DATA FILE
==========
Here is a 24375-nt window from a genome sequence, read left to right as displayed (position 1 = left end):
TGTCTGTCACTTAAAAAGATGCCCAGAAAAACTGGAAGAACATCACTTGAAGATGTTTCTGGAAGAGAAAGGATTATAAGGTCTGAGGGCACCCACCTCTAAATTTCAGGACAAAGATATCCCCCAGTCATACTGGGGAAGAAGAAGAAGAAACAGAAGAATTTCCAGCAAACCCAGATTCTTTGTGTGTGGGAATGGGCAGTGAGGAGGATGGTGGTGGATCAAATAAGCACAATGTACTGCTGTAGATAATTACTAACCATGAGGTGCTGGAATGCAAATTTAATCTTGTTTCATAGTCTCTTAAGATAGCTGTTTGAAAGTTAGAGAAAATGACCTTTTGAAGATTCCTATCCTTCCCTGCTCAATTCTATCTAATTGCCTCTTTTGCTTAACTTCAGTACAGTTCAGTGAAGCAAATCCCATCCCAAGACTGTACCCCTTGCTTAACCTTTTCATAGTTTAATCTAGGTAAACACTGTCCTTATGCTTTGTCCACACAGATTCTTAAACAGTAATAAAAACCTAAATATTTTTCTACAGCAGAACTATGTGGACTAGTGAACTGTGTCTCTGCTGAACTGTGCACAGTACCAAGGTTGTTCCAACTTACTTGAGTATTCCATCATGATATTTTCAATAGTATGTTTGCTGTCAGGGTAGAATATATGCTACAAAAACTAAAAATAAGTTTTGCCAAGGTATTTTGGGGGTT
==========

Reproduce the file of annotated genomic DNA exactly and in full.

Here is a 24375-nt window from a genome sequence, read left to right as displayed (position 1 = left end):
TGTCTGTCACTTAAAAAGATGCCCAGAAAAACTGGAAGAACATCACTTGAAGATGTTTCTGGAAGAGAAAGGATTATAAGGTCTGAGGGCACCCACCTCTAAATTTCAGGACAAAGATATCCCCCAGTCATACTGGGGAAGAAGAAGAAGAAACAGAAGAATTTCCAGCAAACCCAGATTCTTTGTGTGTGGGAATGGGCAGTGAGGAGGATGGTGGTGGATCAAATAAGCACAATGTACTGCTGTAGATAATTACTAACCATGAGGTGCTGGAATGCAAATTTAATCTTGTTTCATAGTCTCTTAAGATAGCTGTTTGAAAGTTAGAGAAAATGACCTTTTGAAGATTCCTATCCTTCCCTGCTCAATTCTATCTAATTGCCTCTTTTGCTTAACTTCAGTACAGTTCAGTGAAGCAAATCCCATCCCAAGACTGTACCCCTTGCTTAACCTTTTCATAGTTTAATCTAGGTAAACACTGTCCTTATGCTTTGTCCACACAGATTCTTAAACAGTAATAAAAACCTAAATATTTTTCTACAGCAGAACTATGTGGACTAGTGAACTGTGTCTCTGCTGAACTGTGCACAGTACCAAGGTTGTTCCAACTTACTTGAGTATTCCATCATGATATTTTCAATAGTATGTTTGCTGTCAGGGTAGAATATATGCTACAAAAACTAAAAATAAGTTTTGCCAAGGTATTTTGGGGGTT